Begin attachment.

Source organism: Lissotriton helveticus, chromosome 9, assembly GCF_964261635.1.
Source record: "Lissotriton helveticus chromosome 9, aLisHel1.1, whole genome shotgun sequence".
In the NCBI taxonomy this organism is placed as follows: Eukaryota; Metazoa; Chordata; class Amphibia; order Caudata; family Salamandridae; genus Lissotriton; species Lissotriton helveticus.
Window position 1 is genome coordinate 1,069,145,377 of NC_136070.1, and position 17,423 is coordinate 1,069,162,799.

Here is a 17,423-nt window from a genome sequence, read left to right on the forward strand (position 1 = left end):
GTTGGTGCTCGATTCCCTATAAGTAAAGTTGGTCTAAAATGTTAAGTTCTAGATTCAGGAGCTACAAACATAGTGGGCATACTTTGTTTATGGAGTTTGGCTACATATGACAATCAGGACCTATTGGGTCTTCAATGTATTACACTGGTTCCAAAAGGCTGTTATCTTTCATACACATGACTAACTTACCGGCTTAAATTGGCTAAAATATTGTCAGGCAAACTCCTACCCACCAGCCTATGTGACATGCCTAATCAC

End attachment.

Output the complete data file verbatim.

Source organism: Lissotriton helveticus, chromosome 9, assembly GCF_964261635.1.
Source record: "Lissotriton helveticus chromosome 9, aLisHel1.1, whole genome shotgun sequence".
In the NCBI taxonomy this organism is placed as follows: Eukaryota; Metazoa; Chordata; class Amphibia; order Caudata; family Salamandridae; genus Lissotriton; species Lissotriton helveticus.
Window position 1 is genome coordinate 1,069,145,377 of NC_136070.1, and position 17,423 is coordinate 1,069,162,799.

Here is a 17,423-nt window from a genome sequence, read left to right on the forward strand (position 1 = left end):
GTTGGTGCTCGATTCCCTATAAGTAAAGTTGGTCTAAAATGTTAAGTTCTAGATTCAGGAGCTACAAACATAGTGGGCATACTTTGTTTATGGAGTTTGGCTACATATGACAATCAGGACCTATTGGGTCTTCAATGTATTACACTGGTTCCAAAAGGCTGTTATCTTTCATACACATGACTAACTTACCGGCTTAAATTGGCTAAAATATTGTCAGGCAAACTCCTACCCACCAGCCTATGTGACATGCCTAATCAC